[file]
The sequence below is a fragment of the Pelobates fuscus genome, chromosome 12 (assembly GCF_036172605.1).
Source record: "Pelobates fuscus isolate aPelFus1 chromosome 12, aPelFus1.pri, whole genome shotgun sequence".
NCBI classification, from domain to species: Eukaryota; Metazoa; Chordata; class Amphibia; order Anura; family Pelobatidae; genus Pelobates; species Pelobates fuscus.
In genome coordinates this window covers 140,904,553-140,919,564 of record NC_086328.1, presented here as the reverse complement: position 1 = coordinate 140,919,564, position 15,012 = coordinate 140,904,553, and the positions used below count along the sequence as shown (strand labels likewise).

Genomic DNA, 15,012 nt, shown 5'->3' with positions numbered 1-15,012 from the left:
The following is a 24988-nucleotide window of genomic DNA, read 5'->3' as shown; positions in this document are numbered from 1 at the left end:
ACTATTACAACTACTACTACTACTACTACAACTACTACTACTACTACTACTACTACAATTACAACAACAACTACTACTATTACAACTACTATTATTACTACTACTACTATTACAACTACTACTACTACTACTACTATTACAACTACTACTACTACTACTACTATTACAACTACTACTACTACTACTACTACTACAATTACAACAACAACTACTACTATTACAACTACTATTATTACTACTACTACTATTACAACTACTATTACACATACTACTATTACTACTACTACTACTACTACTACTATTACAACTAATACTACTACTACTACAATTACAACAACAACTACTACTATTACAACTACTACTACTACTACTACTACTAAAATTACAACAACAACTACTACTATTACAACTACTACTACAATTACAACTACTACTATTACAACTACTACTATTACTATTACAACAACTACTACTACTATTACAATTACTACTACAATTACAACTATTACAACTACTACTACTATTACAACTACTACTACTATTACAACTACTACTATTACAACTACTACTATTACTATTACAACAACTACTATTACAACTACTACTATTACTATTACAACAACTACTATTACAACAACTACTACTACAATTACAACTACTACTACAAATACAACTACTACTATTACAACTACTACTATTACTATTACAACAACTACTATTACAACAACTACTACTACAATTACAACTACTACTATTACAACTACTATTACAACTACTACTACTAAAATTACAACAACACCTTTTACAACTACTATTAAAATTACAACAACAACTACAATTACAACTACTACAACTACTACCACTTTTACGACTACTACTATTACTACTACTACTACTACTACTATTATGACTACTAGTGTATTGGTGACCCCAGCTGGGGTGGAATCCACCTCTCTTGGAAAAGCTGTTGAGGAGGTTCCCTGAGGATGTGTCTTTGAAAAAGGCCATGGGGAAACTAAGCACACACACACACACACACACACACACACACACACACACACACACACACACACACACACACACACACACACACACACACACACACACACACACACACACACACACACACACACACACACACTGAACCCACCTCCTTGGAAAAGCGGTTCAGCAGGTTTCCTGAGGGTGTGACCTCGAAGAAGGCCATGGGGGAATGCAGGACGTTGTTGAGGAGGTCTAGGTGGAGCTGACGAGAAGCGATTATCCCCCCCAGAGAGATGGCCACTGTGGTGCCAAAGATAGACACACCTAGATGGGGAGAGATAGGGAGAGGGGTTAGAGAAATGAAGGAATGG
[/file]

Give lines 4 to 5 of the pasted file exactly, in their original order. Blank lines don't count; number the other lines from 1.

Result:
In genome coordinates this window covers 140,904,553-140,919,564 of record NC_086328.1, presented here as the reverse complement: position 1 = coordinate 140,919,564, position 15,012 = coordinate 140,904,553, and the positions used below count along the sequence as shown (strand labels likewise).

Genomic DNA, 15,012 nt, shown 5'->3' with positions numbered 1-15,012 from the left: